Copyright The China Beat
You can supposedly tell a lot about a country’s psychology from the individuals it chooses to commemorate. The Scots celebrate the persevering Robert the Bruce who—on the run from English armies—drew inspiration from watching a spider try repeatedly, and eventually manage, to spin its web around a beam. The English are keen on the absent-mindedly cake-burning King Alfred. The Russians fete Ivan Susanin, a salt-of-the-earth peasant who in 1613 misled an army of marauding Poles away from the tsar and into a freezing bog, and Dmitry Pozharsky, the prince who organised the 1612 defence of Moscow to expel—you guessed it—the Poles.
China lionises a number of straightforwardly positive heroes: generals, emperors, and ministers lauded for their courage, doggedness, incorruptibility, and so on. Slightly more ambivalent, perhaps, is its fondness for one Goujian, a fifth-century BC king of the state of Yue. Having been captured by a rival ruler, the king of Wu, Goujian devoted himself to maintaining a duplicitous show of submissiveness: kowtowing before his conqueror, living amid piles of royal horse manure, even eating his captor’s excrement. Moved by Goujian’s capitulation, the king of Wu allowed him to return, a free man, to Yue. For the next twenty years, Goujian subjected himself to endless unpleasantnesses—spending his winters standing in cold water, hugging hot braziers in deep summer—in order to keep alive the memory of his humiliating discomforts in Wu and to feed his desire for revenge. He is renowned for sleeping on a bed of brushwood over which was suspended a bile-filled gallbladder which he would lick whenever he was in danger of forgetting his past bitterness. For some twenty years, he schemed and plotted until, finally, he succeeded in destroying Wu. The story of Goujian—much repeated through Chinese history but commemorated with particular intensity during the twentieth century—seems to highlight a Chinese interest in heroic attributes that are less than wholly wholesome: that are obsessed with humiliation, self-loathing, and vengefulness.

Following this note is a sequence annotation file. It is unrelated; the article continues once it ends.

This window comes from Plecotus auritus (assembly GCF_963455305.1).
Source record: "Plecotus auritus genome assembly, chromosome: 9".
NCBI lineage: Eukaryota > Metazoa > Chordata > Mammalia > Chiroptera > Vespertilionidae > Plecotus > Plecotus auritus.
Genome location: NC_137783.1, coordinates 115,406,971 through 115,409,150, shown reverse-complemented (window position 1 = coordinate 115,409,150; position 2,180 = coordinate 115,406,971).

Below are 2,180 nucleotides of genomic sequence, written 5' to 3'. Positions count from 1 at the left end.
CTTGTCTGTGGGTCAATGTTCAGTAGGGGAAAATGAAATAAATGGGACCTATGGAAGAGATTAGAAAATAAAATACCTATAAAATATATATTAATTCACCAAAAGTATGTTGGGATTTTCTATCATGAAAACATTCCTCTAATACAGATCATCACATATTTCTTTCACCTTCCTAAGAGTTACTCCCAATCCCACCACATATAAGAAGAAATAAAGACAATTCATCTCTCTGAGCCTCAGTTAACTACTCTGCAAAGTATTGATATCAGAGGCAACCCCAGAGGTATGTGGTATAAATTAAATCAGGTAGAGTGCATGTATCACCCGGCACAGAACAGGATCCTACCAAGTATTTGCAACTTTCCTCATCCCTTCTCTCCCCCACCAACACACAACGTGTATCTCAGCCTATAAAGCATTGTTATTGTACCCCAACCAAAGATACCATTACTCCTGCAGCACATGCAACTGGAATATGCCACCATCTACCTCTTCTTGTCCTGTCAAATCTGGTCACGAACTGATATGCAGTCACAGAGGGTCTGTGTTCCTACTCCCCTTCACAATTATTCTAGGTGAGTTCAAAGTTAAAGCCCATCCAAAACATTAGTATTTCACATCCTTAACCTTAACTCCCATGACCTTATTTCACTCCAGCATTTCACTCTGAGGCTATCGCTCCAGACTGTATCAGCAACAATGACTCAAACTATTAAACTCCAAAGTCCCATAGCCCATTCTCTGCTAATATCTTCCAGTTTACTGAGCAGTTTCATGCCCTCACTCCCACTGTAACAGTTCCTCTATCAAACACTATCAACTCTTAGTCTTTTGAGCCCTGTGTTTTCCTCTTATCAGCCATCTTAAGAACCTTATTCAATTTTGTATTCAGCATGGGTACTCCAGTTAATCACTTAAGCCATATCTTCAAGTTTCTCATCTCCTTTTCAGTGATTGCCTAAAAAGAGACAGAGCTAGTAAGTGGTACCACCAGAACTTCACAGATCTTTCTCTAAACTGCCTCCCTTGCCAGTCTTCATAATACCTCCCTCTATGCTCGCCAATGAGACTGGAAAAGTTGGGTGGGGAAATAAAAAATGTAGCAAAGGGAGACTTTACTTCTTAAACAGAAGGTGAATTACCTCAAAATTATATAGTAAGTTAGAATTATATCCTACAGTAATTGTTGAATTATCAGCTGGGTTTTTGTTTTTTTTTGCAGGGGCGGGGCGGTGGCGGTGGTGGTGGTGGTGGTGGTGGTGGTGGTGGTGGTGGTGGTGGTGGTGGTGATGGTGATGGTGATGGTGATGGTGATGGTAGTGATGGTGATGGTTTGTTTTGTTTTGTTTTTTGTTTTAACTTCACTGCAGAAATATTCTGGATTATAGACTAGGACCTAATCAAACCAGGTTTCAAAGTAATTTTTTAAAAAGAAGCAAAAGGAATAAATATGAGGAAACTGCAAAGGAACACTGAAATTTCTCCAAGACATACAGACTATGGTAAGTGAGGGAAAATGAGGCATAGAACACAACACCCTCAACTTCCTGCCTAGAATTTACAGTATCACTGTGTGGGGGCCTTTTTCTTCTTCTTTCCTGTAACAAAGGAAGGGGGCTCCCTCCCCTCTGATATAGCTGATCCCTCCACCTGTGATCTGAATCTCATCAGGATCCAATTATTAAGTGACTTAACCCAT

This preoccupation with humiliation, William Callahan argues in his excellent book China: The Pessoptimist Nation, is a key part of the story of modern China. Since China’s modern nationalists began earnestly trying to manufacture a strong, cohesive nation out of a messy, failing empire, they have relied heavily on the discourse of “national humiliation”: on regularly reminding the Chinese people of their modern history of defeats at the hands of the imperialist powers (Britain, France, the U.S.A., Japan), to spur them to better things. On the one hand, China’s modern elites have believed confidently in China’s right to regain its traditional place in the sun; on the other, this quest to forge a vigorous nation-state has betrayed a powerfully self-critical strain in the modern Chinese psyche—what Geremie Barmé has termed the pull between “self-hate and self-approbation.” Thanks to the highly successful “patriotic education” campaign introduced by the Communist state after 1989—which has dwelled on China’s “century of humiliation” inflicted by foreign imperialism, from the Opium War to the Second World War—the Chinese humiliation complex shows little sign of abating.
Click to read more